1. Myth: Mordechai Was Esther’s Uncle

Art by Rivka Korf Studio
Art by Rivka Korf Studio

The Jewish holiday of Purim was established during the Persian exile, after the Jews had been saved from the genocidal scheming of Haman, advisor to King Achashverosh. The main heroes are Esther, the Jewish wife of the king, and her relative Mordechai. In many books and audio retellings of the Purim story, Mordechai is presented as Esther’s uncle, who had raised her after her parents’ passing.

Fact: Mordechai Was Esther’s Cousin

It is true that Mordechai raised Esther. However, the Megillah (Scroll of Esther) clearly states that he was her cousin, not uncle.1 Interestingly, the sages tell us that Esther was not just Mordechai’s cousin—she was also his wife!

Read: How Could Esther Marry a Non-Jewish King?

2. Myth: Haman Had a Three-Cornered Hat and Pointy Ears

Art by Rivka Korf Studio
Art by Rivka Korf Studio

On Purim, it is customary to eat a three-cornered pastry often filled with poppy seeds (fruit jams are also common), known as hamantaschen (“Haman pockets”) in Yiddish, and oznei haman (“Haman ears”) in Hebrew.

Urban legend (as supported by many illustrated editions of the Megillah) is that the cookies’ shape commemorates the three-cornered hat Haman wore. Another legend, especially popular in Israel, is that the tasty treats reflect the shape of Haman’s ears.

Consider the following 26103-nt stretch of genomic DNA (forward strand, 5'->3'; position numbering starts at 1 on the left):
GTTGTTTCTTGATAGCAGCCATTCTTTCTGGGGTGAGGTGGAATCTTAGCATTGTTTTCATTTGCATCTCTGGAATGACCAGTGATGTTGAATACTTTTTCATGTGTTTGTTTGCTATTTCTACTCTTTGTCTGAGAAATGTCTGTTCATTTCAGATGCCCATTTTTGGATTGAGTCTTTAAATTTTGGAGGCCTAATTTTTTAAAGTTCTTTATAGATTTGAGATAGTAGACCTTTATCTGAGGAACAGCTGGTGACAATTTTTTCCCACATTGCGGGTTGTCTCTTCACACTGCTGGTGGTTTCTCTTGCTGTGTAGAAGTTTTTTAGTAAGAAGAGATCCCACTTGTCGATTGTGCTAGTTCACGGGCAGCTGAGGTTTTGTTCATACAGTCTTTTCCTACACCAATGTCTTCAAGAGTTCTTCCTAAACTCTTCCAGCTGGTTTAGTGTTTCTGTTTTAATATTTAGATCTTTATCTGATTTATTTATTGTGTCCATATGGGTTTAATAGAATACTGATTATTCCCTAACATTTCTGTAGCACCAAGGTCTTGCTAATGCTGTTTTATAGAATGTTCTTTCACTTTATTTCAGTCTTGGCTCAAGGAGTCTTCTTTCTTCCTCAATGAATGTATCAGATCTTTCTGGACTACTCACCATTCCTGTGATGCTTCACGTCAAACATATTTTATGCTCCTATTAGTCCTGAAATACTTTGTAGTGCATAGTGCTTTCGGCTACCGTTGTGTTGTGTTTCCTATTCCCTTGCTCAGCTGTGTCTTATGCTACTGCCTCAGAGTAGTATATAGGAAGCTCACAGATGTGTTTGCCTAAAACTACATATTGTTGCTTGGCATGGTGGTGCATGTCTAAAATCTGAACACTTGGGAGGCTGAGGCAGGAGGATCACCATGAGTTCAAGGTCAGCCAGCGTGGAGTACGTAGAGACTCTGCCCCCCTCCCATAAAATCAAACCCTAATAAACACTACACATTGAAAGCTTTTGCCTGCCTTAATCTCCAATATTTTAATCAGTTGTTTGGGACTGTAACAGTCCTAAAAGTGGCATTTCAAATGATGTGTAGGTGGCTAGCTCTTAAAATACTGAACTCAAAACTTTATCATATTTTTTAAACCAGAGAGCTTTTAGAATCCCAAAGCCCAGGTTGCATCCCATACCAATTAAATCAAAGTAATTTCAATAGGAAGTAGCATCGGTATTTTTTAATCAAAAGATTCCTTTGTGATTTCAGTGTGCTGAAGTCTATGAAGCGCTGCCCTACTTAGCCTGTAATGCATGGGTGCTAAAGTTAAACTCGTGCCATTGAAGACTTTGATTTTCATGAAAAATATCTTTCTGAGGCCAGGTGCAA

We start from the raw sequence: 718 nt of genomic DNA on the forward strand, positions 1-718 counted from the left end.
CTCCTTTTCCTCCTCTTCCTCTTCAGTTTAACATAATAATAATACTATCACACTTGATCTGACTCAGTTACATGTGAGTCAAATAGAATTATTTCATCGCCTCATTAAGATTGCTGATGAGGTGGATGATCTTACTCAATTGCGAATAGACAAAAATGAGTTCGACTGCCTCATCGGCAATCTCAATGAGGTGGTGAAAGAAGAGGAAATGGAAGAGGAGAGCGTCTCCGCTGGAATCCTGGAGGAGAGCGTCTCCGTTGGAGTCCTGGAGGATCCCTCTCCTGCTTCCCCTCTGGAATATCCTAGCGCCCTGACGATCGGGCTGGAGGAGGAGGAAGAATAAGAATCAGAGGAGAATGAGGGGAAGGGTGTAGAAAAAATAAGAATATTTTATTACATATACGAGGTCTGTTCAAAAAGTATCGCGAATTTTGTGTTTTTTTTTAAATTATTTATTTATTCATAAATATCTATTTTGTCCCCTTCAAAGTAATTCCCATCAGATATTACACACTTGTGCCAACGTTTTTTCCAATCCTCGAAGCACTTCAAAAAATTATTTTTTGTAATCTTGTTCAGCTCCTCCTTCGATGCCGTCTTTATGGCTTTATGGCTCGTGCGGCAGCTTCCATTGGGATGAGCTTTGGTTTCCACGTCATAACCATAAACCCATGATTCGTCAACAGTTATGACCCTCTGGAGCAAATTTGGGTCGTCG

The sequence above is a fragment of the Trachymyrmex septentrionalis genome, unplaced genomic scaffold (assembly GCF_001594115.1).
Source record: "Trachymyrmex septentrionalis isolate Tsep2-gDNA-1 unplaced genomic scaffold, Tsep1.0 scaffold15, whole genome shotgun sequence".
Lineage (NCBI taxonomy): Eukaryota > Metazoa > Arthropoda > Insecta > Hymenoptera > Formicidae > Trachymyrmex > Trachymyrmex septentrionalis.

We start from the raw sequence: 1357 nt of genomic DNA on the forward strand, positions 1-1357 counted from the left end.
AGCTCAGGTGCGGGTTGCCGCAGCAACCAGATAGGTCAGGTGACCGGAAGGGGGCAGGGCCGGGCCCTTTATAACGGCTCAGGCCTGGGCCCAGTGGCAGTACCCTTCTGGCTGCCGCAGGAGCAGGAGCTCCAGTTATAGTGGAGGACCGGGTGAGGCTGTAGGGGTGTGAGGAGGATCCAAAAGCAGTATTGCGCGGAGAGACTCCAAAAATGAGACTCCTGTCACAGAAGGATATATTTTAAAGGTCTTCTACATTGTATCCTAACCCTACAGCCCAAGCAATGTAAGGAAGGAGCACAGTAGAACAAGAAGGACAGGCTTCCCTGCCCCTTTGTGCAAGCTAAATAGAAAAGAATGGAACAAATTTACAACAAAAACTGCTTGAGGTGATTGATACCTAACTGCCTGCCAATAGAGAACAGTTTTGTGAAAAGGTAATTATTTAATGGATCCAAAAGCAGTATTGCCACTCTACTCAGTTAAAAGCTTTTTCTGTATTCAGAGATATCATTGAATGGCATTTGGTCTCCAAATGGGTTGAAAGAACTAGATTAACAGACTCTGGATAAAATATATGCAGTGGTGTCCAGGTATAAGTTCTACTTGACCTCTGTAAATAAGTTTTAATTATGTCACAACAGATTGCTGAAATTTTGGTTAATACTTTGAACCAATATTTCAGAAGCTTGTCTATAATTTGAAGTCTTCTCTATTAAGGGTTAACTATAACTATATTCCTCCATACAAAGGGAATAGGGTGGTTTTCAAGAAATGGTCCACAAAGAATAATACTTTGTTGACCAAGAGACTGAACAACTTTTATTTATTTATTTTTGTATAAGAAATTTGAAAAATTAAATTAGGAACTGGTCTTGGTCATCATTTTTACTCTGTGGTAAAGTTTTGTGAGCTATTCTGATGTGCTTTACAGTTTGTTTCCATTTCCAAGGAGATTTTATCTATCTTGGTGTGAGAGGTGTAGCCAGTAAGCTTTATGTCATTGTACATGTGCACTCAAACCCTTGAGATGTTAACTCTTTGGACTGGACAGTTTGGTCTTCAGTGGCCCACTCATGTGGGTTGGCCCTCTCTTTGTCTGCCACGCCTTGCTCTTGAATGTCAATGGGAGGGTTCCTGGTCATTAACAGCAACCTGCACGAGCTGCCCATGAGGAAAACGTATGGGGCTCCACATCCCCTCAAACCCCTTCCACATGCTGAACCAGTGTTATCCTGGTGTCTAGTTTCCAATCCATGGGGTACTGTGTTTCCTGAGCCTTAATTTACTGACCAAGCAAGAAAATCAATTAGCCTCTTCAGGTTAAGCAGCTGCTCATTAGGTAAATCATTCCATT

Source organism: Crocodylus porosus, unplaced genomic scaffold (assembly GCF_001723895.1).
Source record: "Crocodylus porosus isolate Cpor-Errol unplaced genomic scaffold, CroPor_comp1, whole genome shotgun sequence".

Fact: We Know Nothing About Haman’s Wardrobe or Auricles

There is no evidence whatsoever suggesting that Haman’s hat had three corners, nor is there any credible tradition about his ears.

In fact, the pastry’s most important feature is not its shape, but its traditional seed filling, called mon in Yiddish. Eating seeds on Purim recalls the devotion of Daniel (and later, Esther) who subsisted on seeds while living in royal surroundings to avoid eating anything non-kosher.2

Mon (poppy) is preferred3 because it is homonymous with the manot (“portions”), which we send each other as part of the Purim celebration.

So why are the hamantaschen sometimes called “ears”? Well, “oznayim” (ears) can sometimes refer to non-Purim pastries. In describing the manna which fell from heaven while the Jews were in the desert, both Rabbi Yosef ibn Kaspi (1279-1340) and Rabbi Don Yitzchak Abarbanel (1437-1508) describe a pastry called oznayim, with no mention of Haman or Purim at all. (And in many Eastern European cultures, there are stuffed dumplings referred to as “little ears.”)